Mulligan taught at Silver Lake for a year before taking a job at Adams Central. Carlin said it has been fun to watch Mulligan grow as a coach.

“He’s got a great desire and he wants to win,” Carlin said. “He came back here and has been with us for basically the last 13 years as an assistant, and he just continued to grow as an assistant and became more knowledgeable about the game. I’m excited for him.

“I think he’ll do a great job. That made it a little easier for me to step down, knowing that the program is going to be in very capable hands.”

Carlin said he will stay out of Mulligan’s way, but also will make himself available should the new head coach seek advice.

“Anytime he wants, he knows where my room is,” Carlin said.

Carlin’s success as a coach and as leader of young players has earned the respect of many coaches across the state. He was selected to coach in the Shrine Bowl last summer and in 1997. He was also a coach in the Western Nebraska All-Star game in 1994.

Last season, Carlin represented Nebraska and the Nebraska Coaches Association in the running for National Coach of the Year.

When it comes to statistics and numbers, there’s one that trumps all for Carlin.

“I think one of the things I’m proudest of is that we’ve gone 24 straight years without a losing season. In a school our size, that’s difficult to do,” he said. “I think it shows a lot about the assistant coaches I’ve had working with me and it says a lot about the kids. I think it says a lot about them and how they’ve taken pride in that and done what it has taken to make themselves better.”

While the accolades and acknowledgments are great and well deserved, it’s not what Carlin will remember most about his time as head coach. He’ll miss the relationships that are built between coaches, opposing coaches, officials and, especially, the kids.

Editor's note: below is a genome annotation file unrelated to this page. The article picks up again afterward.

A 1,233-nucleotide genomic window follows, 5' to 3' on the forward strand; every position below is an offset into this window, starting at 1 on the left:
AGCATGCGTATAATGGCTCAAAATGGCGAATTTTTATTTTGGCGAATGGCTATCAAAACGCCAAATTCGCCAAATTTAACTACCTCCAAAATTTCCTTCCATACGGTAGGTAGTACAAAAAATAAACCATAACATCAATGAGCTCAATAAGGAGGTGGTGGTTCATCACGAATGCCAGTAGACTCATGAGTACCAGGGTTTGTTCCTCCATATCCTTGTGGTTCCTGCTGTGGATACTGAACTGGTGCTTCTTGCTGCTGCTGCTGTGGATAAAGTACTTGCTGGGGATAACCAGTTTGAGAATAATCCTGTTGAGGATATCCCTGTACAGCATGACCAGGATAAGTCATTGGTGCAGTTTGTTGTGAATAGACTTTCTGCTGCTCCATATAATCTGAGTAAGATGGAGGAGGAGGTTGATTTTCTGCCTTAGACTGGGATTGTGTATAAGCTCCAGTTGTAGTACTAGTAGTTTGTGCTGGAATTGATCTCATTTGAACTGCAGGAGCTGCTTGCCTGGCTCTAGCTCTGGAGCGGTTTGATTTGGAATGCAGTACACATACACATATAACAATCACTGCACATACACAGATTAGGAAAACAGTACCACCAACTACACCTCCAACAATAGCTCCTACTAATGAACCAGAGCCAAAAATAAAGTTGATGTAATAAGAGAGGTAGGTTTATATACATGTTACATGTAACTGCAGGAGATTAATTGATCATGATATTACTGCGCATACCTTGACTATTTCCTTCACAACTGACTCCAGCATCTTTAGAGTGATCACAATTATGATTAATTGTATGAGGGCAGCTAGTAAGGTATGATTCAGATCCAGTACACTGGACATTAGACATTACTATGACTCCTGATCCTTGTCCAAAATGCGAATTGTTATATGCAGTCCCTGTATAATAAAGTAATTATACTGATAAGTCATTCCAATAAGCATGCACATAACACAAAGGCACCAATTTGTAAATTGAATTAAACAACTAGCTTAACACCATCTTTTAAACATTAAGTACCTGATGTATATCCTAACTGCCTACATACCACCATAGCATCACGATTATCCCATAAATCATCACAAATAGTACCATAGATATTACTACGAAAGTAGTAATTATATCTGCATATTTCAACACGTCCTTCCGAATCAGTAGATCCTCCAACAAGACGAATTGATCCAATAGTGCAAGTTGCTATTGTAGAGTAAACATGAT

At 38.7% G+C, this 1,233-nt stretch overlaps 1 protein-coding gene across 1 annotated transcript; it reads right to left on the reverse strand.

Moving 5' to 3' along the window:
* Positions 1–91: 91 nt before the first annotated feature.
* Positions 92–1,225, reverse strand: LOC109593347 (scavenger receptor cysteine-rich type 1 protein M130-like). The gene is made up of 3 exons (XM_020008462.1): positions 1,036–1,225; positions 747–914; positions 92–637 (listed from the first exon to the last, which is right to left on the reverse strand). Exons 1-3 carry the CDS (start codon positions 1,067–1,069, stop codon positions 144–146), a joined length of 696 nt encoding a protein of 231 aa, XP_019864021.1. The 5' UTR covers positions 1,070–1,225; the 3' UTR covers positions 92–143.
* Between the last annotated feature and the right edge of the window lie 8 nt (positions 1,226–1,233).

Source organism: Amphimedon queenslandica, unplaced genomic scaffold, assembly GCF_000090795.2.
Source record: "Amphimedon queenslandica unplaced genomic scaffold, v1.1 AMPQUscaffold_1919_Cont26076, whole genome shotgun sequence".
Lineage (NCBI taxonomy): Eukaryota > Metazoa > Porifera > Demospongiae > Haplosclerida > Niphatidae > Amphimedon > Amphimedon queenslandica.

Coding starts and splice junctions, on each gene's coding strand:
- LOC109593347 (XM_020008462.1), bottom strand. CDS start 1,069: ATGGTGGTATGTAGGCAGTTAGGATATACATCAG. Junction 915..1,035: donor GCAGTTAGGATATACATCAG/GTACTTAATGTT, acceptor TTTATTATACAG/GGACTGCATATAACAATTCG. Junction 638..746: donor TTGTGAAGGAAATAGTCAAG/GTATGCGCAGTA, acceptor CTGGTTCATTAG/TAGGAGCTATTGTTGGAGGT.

“You just develop a bond with them and they end up being almost like your sons, rather than a student of the school,” Carlin said. “You develop a close relationship with them, and that’s the part I’m going to miss the most. I’m still going to be here teaching and working some of the other activities, so I’ll still have a chance to develop those relationships with the kids.”

Along with teaching, Carlin will continue his duties as boys head track and field coach as well as junior high basketball coach.

“I’m just going to cut back,” he said. “I might help with the junior high program. I just wanted to cut back on some of the time that was required at the varsity level. You can easily spend 40-50 hours a week during the season to get your team ready. I want to cut back from that, obviously.”

While Carlin influenced so many young men for more than two decades and made the Adams Central football program a model of consistency, he still feels he got the better end of the deal.

“I’m very lucky and I feel very blessed to have had the opportunities I had here. I felt that I was lucky or fortunate that the school gave me the opportunity when they selected me 24 years ago to take over,” Carlin said. “It was a fun run. I’m anxious to see the kids move forward without me, and I know they will. I guess I just feel very blessed to be where I’m at.”

To read more, see Wedneday's Hastings Tribune or the Tribune e-edition.>>